Six weeks after the surgery, I was still lugging a Foley catheter with a leg collection bag that drained my bladder.  I had swelling due to blood clots in the abdominal area around my belly button, severe abdominal cramping, and at times, overwhelming spasms.  Instead of swimming, hiking, walking, working, and making love with my wife, I was totally incapacitated, unable to work, travel, or exercise.  I had to lie down every few hours to reduce the pain and the spasms. 

Instead of going to Japan for a research project, I had to cancel my trip.  Rather than teaching my class at the University, I had another faculty member teach for me.  I am a fairly athletic guy—I swim several times a week, bike the Berkeley hills, and hiked.  Yet after the surgery, I avoided even walking in order to minimize the pain.  I moved about as if I were crippled.  Now two years later, I finally feel healthy again.

How come my experiences were not what the surgeon promised? 

All those who cared for me during this journey were compassionate individuals, committed to doing their best, including the emergency staff, the nurses, my two primary physicians, my surgeon, and my urologist.

However, given the personal, professional, and economic cost to me and my family, I feel it is important to assess where things went wrong.

The research literature makes it clear that my experience was by no means unique, so I have summarized some of the most important factors that contributed to these unexpected complications, following “simple arthroscopic surgery.”

  • Underestimating the risk. Although the surgeon suggested that the operation would be very low risk with no complications, statistically, the published research data does not support his optimistic statement.  Complications for laparoscopic surgery range from 15% to as high as 38% or higher, depending on the age of the patient and how well they do with general anesthesia (Vigneswaran et al, 2015; Neumayer et al, 2004; Perugini & Callery, 2001).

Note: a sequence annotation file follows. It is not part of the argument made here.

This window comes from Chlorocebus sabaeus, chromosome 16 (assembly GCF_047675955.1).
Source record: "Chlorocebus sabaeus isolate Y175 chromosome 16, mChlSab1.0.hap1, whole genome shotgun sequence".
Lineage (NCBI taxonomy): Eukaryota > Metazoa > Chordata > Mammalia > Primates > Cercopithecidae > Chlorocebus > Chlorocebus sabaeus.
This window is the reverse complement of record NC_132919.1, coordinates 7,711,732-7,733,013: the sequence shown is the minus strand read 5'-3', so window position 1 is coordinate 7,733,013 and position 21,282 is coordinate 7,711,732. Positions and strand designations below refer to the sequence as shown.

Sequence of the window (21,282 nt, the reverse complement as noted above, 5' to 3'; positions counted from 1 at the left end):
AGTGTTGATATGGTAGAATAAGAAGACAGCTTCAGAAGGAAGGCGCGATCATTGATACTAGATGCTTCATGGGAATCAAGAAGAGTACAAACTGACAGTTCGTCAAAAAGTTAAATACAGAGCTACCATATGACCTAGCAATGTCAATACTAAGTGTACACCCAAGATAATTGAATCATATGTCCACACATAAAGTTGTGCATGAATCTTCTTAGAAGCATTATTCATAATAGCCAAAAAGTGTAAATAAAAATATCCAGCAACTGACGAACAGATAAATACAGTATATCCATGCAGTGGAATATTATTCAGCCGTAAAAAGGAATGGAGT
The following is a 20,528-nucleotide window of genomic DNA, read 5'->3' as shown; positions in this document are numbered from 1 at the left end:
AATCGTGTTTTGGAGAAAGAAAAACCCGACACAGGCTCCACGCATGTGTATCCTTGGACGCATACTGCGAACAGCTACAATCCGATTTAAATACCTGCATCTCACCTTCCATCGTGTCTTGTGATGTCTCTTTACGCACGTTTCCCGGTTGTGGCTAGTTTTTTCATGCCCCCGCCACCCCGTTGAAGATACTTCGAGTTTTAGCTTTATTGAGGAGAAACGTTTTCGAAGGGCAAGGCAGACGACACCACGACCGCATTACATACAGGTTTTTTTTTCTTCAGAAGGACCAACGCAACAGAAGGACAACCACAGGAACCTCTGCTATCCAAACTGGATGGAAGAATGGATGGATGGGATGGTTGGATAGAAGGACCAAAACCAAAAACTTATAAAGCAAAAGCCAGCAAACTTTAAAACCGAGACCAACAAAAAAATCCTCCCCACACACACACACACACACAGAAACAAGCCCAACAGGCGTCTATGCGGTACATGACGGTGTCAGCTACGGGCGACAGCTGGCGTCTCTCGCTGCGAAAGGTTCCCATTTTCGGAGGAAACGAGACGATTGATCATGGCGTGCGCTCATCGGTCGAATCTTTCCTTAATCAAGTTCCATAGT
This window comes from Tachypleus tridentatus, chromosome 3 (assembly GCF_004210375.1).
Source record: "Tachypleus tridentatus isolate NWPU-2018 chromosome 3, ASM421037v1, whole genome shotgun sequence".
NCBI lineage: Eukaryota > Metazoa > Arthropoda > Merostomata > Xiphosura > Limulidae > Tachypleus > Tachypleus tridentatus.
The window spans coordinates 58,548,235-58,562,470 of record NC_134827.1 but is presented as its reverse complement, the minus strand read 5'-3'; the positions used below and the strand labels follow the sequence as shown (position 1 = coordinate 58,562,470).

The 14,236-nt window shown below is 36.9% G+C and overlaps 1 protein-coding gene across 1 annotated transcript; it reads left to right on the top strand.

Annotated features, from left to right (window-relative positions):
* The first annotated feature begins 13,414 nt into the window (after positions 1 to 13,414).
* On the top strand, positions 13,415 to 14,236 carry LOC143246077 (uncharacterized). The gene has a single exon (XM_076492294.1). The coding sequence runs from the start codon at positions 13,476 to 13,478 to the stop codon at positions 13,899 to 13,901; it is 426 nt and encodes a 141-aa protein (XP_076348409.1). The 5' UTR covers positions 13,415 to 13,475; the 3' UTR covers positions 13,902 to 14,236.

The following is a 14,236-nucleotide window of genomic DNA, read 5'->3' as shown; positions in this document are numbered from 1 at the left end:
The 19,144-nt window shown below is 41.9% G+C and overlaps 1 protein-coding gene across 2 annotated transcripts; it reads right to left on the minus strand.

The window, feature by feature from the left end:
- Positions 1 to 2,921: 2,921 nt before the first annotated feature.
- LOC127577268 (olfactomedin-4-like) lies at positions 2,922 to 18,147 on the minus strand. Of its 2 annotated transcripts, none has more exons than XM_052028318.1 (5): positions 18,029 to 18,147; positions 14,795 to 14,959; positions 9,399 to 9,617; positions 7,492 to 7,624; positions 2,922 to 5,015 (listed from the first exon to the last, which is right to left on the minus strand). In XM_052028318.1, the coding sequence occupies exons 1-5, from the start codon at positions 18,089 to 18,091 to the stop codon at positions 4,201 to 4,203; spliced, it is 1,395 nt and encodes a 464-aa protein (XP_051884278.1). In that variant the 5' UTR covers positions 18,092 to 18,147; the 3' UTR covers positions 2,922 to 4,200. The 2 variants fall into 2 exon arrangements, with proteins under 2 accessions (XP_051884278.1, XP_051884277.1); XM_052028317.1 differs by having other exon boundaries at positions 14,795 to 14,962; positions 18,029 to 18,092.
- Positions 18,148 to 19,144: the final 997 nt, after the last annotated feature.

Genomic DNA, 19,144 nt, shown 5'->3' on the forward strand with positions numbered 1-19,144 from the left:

• Inappropriate post-operative procedures. In my case I was released directly after waking up from general anesthesia without checking to determine whether I could urinate or not.  The medical staff and facility should never have released me, since older males have a 30% or higher probability that urinary retention will occur after general anesthesia.   However, it was a Friday afternoon and the staff probably wanted to go home since the facility closes at 5 pm.  This landed me in the Emergency Room.
  • Medical negligence. In my case the surgeon recommended that I have my bladder in the emergency room emptied and then go home.  That was not sufficient, and my body still was not working properly, requiring a second visit to the ER and the insertion of a Foley catheter.  Following the second ER visit, the surgeon removed the catheter in his office in the late afternoon and did not check to determine whether I could urinate or not.  This resulted in a third ER visit.
  • Medical error. On my third visit to the emergency room, the nurse made the error of inflating the Foley catheter balloon when it was in the urethra (rather than the bladder) which caused tearing and bleeding of the urethra and possible irritation to the prostate.
  • Drawbacks of the ER as the primary resource for post-surgical care. Care is not scheduled for the patient’s needs, but rather based on a triage system.  In my case I had to wait sometimes two hours or more until a catheter could be inserted, which expanded and irritated the bladder further.
  • A medical system that does not track treatment outcomes. Without good follow-up and long-term data, no one is accountable or responsible.
  • Assuming the best and not planning for the worst.

Can I trust the health care provider’s statement that the procedure is low risk and that the recovery will go smoothly?

The typical outcome of a medical procedure or surgery may be significantly worse than generally reported by hospitals or medical staff.  In many cases there is no systematic follow-up nor data on outcomes and complications, thus no one knows the actual risks.

In the United States medical error results in at least 98,000 unnecessary deaths each year and 1,000,000 excess injuries (Weingart et al, 2000; Khon et al, 2000).